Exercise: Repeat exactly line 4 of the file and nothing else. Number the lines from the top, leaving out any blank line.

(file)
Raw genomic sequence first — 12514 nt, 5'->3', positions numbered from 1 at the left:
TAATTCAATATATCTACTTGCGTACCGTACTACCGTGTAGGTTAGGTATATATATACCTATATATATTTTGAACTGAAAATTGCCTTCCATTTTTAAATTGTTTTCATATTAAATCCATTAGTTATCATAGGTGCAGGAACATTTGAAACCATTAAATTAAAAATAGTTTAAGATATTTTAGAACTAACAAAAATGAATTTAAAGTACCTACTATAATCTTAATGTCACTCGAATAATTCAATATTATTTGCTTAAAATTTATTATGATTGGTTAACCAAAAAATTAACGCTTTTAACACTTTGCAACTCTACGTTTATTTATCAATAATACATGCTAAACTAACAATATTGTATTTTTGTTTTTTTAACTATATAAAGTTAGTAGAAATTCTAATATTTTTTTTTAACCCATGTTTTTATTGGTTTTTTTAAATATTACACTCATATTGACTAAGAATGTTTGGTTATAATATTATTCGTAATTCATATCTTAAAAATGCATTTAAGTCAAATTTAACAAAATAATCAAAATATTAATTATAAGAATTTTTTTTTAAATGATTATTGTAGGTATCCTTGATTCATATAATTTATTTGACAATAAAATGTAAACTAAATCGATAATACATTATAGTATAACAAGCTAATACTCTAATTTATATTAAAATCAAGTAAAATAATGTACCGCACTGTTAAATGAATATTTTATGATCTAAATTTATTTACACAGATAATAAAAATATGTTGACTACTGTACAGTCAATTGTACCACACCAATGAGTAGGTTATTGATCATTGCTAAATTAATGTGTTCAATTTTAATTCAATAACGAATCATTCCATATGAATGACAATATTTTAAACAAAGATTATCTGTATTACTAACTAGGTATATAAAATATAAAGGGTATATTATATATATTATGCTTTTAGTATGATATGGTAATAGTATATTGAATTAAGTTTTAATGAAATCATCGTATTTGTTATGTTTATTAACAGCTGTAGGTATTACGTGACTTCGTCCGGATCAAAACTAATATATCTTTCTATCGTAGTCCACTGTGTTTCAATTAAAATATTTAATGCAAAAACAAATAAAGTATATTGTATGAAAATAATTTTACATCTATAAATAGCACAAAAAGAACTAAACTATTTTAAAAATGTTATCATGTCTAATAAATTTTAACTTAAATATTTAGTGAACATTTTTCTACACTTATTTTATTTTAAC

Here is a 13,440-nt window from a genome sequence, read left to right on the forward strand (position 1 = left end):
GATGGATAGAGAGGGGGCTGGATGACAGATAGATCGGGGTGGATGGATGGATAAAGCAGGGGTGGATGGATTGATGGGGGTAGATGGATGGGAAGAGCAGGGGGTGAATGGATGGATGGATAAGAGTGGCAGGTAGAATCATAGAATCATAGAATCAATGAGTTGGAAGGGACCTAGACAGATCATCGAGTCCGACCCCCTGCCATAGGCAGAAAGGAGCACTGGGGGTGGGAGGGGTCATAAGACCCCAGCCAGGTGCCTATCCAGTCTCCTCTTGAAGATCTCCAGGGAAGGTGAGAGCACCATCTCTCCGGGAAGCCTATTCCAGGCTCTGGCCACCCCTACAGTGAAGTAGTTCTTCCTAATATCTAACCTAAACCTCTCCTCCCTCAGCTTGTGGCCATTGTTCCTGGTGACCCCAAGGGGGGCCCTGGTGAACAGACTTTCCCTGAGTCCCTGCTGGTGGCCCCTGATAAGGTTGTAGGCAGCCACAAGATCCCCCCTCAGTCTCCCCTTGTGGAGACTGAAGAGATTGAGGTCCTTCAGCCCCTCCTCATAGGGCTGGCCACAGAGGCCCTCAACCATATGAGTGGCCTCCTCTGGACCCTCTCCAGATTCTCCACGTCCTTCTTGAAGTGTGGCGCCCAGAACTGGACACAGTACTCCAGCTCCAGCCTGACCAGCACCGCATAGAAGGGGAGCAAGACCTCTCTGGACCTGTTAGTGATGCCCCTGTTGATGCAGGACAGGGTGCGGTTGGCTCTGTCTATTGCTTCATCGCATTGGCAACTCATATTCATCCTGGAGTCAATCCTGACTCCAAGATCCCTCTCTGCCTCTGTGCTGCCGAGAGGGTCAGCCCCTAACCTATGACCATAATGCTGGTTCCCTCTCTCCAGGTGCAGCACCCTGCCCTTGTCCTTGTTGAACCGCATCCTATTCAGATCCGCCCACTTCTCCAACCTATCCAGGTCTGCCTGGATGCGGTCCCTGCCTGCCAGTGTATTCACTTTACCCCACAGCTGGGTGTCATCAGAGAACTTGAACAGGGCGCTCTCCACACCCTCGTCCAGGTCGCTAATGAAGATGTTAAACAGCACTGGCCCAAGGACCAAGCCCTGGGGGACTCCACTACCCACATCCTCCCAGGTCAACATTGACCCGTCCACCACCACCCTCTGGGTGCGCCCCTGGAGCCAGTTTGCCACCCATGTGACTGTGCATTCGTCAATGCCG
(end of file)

GATGGATAGAGAGGGGGCTGGATGACAGATAGATCGGGGTGGATGGATGGATAAAGCAGGGGTGGATGGATTGATGGGGGTAGATGGATGGGAAGAGCAGGGGGTGAATGGATGGATGGATAAGAGTGGCAGGTAGAATCATAGAATCATAGAATCAATGAGTTGGAAGGGACCTAGACAGATCATCGAGTCCGACCCCCTGCCATAGGCAGAAAGGAGCACTGGGGGTGGGAGGGGTCATAAGACCCCAGCCAGGTGCCTATCCAGTCTCCTCTTGAAGATCTCCAGGGAAGGTGAGAGCACCATCTCTCCGGGAAGCCTATTCCAGGCTCTGGCCACCCCTACAGTGAAGTAGTTCTTCCTAATATCTAACCTAAACCTCTCCTCCCTCAGCTTGTGGCCATTGTTCCTGGTGACCCCAAGGGGGGCCCTGGTGAACAGACTTTCCCTGAGTCCCTGCTGGTGGCCCCTGATAAGGTTGTAGGCAGCCACAAGATCCCCCCTCAGTCTCCCCTTGTGGAGACTGAAGAGATTGAGGTCCTTCAGCCCCTCCTCATAGGGCTGGCCACAGAGGCCCTCAACCATATGAGTGGCCTCCTCTGGACCCTCTCCAGATTCTCCACGTCCTTCTTGAAGTGTGGCGCCCAGAACTGGACACAGTACTCCAGCTCCAGCCTGACCAGCACCGCATAGAAGGGGAGCAAGACCTCTCTGGACCTGTTAGTGATGCCCCTGTTGATGCAGGACAGGGTGCGGTTGGCTCTGTCTATTGCTTCATCGCATTGGCAACTCATATTCATCCTGGAGTCAATCCTGACTCCAAGATCCCTCTCTGCCTCTGTGCTGCCGAGAGGGTCAGCCCCTAACCTATGACCATAATGCTGGTTCCCTCTCTCCAGGTGCAGCACCCTGCCCTTGTCCTTGTTGAACCGCATCCTATTCAGATCCGCCCACTTCTCCAACCTATCCAGGTCTGCCTGGATGCGGTCCCTGCCTGCCAGTGTATTCACTTTACCCCACAGCTGGGTGTCATCAGAGAACTTGAACAGGGCGCTCTCCACACCCTCGTCCAGGTCGCTAATGAAGATGTTAAACAGCACTGGCCCAAGGACCAAGCCCTGGGGGACTCCACTACCCACATCCTCCCAGGTCAACATTGACCCGTCCACCACCACCCTCTGGGTGCGCCCCTGGAGCCAGTTTGCCACCCATGTGACTGTGCATTCGTCAATGCCG